The two men's eyes met, and the younger, a slight,
mild-eyed youth with a listless chin, excused
himself and presented himself at the elder's table.
"Won't you join us?" he said nervously.
Frederick Cavendish's trim, bearded jaw tightened
and he shook his head. "They are not my people,"he said shortly, then retreating, begged, "John,
when are you going to cut that sort out?"
"You make me weary!" the boy snapped. "It's easy
enough for you to talk when you've got all the
money—that gives you an excuse to read me
moral homilies every time I ask you for a dollar, but
Miss La Rue is as good as any of your friends any
day."
The other controlled himself. "What is it you want?"
he demanded directly: "Money? If so, how much?"
"A hundred will do," the younger man said eagerly.
"I lost a little on cards lately, and have to borrow.
To-night I met the girl——"
Frederick Cavendish silenced him and tendered
him the bills. "Now," he said gravely, "this is the
last, unless—unless you cut out such people as
Celeste La Rue and others that you train with. I'm
tired of paying bills for your inane extravagances
and parties. I can curtail your income and what's
more, I will unless you change."
"Cut me off?" The younger Cavendish's voice took
on an incredulous note.
The other nodded. "Just that," he said. "You've
reached the limit."
For a moment the dissipated youth surveyed his
cousin, then an angry flush mounted into his pasty
face."You—you—" he stuttered, "—you go to hell."
Without another word the elderly Cavendish
summoned the waiter, paid the bill, and walked
toward the door. John stared after him, a smile of
derision on his face. He had heard Cavendish
threaten before.
"Your cousin seemed peeved," suggested Miss La
Rue.
"It's his nature," explained John. "Got sore
because I asked him for a mere hundred and
threatened to cut off my income unless I quit you
two."
"You told him where to go," Miss La Rue said,
laughing. "I heard you, but I don't suppose he'll go
—he doesn't look like that kind."
"Anyhow, I told him," laughed John; then producing
a large bill, cried:
"Drink up, people, they're on me—and goody-
goody cousin Fred."
When Frederick Cavendish reached the street and
the fresh night air raced through his lungs he came
to a sudden realisation and then a resolution. The
realisation was that since further pleading would
avail nothing with John Cavendish, he needed a
lesson. The resolution was to give it to him. Both
strengthened his previous half-hearted desire to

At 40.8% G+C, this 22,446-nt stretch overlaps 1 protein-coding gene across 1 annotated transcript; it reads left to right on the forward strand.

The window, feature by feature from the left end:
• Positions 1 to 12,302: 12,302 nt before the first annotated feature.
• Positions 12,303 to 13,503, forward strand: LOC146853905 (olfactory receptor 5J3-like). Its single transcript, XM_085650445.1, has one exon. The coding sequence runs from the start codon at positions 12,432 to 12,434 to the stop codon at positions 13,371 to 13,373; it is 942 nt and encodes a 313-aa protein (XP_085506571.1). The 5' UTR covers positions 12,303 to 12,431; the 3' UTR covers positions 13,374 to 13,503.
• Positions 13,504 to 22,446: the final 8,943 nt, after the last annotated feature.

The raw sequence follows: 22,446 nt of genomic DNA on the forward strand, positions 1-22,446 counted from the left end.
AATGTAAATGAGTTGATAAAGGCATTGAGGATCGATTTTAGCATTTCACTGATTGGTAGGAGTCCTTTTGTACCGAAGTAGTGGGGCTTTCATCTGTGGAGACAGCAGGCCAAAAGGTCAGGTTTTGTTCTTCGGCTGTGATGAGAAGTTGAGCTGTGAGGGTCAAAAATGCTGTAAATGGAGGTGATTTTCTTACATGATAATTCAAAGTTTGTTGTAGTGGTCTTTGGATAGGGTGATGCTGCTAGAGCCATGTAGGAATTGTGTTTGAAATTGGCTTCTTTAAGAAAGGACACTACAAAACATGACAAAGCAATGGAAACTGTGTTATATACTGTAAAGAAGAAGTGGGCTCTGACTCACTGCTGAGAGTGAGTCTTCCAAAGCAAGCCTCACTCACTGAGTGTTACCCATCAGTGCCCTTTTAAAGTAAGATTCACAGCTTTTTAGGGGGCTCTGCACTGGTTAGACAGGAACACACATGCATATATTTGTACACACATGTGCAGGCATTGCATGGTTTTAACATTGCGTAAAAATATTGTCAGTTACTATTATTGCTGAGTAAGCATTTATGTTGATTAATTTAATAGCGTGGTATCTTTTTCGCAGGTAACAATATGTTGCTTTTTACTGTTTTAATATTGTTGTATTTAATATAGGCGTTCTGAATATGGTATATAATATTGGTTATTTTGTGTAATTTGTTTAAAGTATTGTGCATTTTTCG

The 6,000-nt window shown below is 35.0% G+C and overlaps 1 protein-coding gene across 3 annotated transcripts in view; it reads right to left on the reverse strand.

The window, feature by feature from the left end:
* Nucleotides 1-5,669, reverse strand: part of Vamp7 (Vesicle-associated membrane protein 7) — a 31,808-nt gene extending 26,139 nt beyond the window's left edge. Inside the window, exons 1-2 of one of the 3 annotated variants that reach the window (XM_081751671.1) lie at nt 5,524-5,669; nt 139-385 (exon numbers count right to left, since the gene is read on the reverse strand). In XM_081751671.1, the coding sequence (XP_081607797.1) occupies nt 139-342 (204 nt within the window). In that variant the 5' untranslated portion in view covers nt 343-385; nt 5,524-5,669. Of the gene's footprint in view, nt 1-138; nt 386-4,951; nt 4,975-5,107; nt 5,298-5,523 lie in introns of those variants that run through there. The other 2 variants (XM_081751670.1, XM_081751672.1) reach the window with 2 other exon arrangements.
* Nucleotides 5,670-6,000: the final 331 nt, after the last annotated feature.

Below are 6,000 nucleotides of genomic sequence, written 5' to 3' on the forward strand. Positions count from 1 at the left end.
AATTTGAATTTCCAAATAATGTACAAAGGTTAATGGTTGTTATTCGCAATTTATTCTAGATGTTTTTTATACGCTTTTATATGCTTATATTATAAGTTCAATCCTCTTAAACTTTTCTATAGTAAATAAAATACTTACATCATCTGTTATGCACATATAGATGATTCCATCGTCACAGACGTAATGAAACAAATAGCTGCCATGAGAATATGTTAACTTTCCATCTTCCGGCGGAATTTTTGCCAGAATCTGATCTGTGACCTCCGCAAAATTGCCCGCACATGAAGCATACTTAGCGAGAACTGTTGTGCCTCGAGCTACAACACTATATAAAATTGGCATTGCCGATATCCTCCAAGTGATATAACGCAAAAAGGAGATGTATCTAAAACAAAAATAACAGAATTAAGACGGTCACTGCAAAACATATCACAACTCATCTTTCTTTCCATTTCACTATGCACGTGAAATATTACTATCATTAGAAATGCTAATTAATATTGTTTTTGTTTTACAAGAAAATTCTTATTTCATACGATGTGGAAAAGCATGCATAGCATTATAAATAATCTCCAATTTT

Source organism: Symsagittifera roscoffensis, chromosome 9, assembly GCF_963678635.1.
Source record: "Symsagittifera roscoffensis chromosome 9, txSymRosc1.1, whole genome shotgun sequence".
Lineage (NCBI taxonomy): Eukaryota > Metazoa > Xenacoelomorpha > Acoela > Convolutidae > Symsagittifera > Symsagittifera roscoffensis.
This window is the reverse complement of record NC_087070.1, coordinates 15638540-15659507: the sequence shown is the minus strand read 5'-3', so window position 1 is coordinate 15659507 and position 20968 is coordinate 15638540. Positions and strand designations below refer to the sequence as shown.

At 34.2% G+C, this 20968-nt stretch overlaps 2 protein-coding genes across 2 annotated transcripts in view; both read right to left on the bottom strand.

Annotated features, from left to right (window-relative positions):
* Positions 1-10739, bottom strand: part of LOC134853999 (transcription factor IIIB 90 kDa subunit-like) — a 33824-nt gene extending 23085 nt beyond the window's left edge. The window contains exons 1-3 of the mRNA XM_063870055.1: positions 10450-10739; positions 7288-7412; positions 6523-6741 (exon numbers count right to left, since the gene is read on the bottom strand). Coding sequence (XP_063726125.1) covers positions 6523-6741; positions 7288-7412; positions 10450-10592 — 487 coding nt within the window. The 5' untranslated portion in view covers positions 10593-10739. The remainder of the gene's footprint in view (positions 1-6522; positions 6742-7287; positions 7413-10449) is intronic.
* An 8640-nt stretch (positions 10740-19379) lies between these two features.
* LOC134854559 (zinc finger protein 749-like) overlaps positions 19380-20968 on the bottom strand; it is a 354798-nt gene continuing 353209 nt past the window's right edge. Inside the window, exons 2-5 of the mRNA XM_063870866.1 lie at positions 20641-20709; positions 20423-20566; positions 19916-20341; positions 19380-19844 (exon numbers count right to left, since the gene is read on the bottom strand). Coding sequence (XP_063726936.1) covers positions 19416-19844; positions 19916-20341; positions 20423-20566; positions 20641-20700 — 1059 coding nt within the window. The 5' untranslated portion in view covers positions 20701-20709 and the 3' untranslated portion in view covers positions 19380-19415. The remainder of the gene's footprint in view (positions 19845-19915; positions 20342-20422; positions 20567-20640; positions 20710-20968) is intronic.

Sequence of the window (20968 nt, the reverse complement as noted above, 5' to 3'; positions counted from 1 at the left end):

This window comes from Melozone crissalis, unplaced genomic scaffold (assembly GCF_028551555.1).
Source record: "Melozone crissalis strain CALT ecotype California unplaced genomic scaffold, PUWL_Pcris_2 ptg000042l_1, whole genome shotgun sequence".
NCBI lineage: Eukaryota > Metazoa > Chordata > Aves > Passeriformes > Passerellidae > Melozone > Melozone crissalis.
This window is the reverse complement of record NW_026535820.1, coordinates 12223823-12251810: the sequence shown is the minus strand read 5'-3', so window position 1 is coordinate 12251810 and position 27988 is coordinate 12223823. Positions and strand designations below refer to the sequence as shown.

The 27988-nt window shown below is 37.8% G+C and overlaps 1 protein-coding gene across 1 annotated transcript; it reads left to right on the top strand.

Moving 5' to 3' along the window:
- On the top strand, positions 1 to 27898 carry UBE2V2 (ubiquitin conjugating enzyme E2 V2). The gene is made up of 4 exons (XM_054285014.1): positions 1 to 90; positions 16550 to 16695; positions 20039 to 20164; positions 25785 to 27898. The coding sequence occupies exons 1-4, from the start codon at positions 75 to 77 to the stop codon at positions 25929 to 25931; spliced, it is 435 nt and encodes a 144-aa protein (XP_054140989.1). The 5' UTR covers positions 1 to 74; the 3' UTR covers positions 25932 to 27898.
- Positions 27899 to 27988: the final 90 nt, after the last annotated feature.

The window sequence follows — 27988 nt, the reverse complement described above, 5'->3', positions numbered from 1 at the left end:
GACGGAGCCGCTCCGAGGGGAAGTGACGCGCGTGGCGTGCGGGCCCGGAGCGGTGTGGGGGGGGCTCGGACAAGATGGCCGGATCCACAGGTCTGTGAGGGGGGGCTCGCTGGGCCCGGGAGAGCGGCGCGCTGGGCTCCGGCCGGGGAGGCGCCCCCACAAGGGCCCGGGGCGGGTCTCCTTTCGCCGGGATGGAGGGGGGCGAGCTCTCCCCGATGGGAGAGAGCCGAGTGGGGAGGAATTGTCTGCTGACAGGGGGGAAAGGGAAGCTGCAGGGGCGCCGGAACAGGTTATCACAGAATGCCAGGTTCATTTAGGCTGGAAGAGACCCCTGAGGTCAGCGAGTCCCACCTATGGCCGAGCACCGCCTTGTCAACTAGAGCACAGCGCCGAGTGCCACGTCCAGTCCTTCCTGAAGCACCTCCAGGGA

meet Westcott, into determination.He turned the matter over in his mind as he walked
along until reflection was ended by the doors of the
College Club which appeared abruptly and took him
in their swinging circle. He went immediately to the
writing-room, laid aside his things and sat down.
The first thing to do, he decided, was to obtain an
attorney and consult him regarding the proper
steps. For no other reason than that they had met
occasionally in the corridor he thought of Patrick
Enright, a heavy-set man with a loud voice and
given to wearing expensive clothes.
Calling a page boy, he asked that Enright be
located if possible. During the ensuing wait he
outlined on a scrap of paper what he proposed
doing. Fifteen minutes passed before Enright,
suave and apparently young except for growing
baldness, appeared.
"I take it you are Mr. Cavendish," he said,
advancing, "and that you are in immediate need of
an attorney's counsel."
Cavendish nodded, shook hands, and motioned
him into a chair. "I have been called suddenly out
of town, Mr. Enright," he explained, "and for certain
reasons which need not be disclosed I deem it
necessary to execute a will. I am the only son of
the late William Huntington Cavendish; also his
sole heir, and in the event of my death without a
will, the property would descend to my only known
relative, a cousin."
"His name?" Mr. Enright asked."John Cavendish."
The lawyer nodded. Of young Cavendish he
evidently knew.
"Because of his dissolute habits I have decided to
dispose of a large portion of my estate elsewhere
in case of my early death. I have here a rough
draft of what I want done." He showed the paper.
"All that I require is that it be transposed into legal
form."
Enright took the paper and read it carefully. The
bulk of the $1,000,000 Cavendish estate was willed
to charitable organisations, and a small allowance,
a mere pittance, was provided for John Cavendish.
After a few inquiries the attorney said sharply: "You
want this transcribed immediately?"
Cavendish nodded.
"Since it can be made brief I may possibly be able
to do it on the girl's machine in the office. You do
not mind waiting a moment?"
Cavendish shook his head, and rising, the attorney
disappeared in the direction of the office.
Cavendish heaved a sigh of relief; now he was
free, absolutely free, to do as he chose. His
disappearance would mean nothing to his small
circle of casual friends, and when he was settled
elsewhere he could notify the only two men who
were concerned with his whereabouts—his valet,
Valois, and the agent handling the estate. He
thought of beginning a letter to John, but hesitated,

Un pour Un
Permettre à tous d'accéder à la lecture
Pour chaque accès à la bibliothèque, YouScribe donne un accès à une personne dans le besoin